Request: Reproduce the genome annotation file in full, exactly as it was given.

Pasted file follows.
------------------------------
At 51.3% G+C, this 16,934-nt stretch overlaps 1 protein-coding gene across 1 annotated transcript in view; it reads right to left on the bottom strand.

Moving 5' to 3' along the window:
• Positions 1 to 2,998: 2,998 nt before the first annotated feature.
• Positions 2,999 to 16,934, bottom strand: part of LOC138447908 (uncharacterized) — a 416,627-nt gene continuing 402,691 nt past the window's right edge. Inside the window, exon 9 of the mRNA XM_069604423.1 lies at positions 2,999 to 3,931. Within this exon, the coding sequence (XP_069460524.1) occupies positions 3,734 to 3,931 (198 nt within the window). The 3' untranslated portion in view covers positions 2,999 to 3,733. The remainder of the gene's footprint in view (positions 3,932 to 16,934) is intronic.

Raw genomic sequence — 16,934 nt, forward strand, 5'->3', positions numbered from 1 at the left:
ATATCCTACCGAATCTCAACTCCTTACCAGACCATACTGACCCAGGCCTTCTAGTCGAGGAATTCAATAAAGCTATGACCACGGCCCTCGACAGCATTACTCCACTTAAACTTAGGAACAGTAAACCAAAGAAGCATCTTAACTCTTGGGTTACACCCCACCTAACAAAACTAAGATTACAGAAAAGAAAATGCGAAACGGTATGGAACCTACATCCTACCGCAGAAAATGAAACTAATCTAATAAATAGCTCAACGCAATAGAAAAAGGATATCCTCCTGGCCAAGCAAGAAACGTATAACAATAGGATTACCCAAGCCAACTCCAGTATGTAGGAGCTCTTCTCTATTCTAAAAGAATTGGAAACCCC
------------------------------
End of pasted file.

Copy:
At 51.3% G+C, this 16,934-nt stretch overlaps 1 protein-coding gene across 1 annotated transcript in view; it reads right to left on the bottom strand.

Moving 5' to 3' along the window:
• Positions 1 to 2,998: 2,998 nt before the first annotated feature.
• Positions 2,999 to 16,934, bottom strand: part of LOC138447908 (uncharacterized) — a 416,627-nt gene continuing 402,691 nt past the window's right edge. Inside the window, exon 9 of the mRNA XM_069604423.1 lies at positions 2,999 to 3,931. Within this exon, the coding sequence (XP_069460524.1) occupies positions 3,734 to 3,931 (198 nt within the window). The 3' untranslated portion in view covers positions 2,999 to 3,733. The remainder of the gene's footprint in view (positions 3,932 to 16,934) is intronic.

Raw genomic sequence — 16,934 nt, forward strand, 5'->3', positions numbered from 1 at the left:
ATATCCTACCGAATCTCAACTCCTTACCAGACCATACTGACCCAGGCCTTCTAGTCGAGGAATTCAATAAAGCTATGACCACGGCCCTCGACAGCATTACTCCACTTAAACTTAGGAACAGTAAACCAAAGAAGCATCTTAACTCTTGGGTTACACCCCACCTAACAAAACTAAGATTACAGAAAAGAAAATGCGAAACGGTATGGAACCTACATCCTACCGCAGAAAATGAAACTAATCTAATAAATAGCTCAACGCAATAGAAAAAGGATATCCTCCTGGCCAAGCAAGAAACGTATAACAATAGGATTACCCAAGCCAACTCCAGTATGTAGGAGCTCTTCTCTATTCTAAAAGAATTGGAAACCCC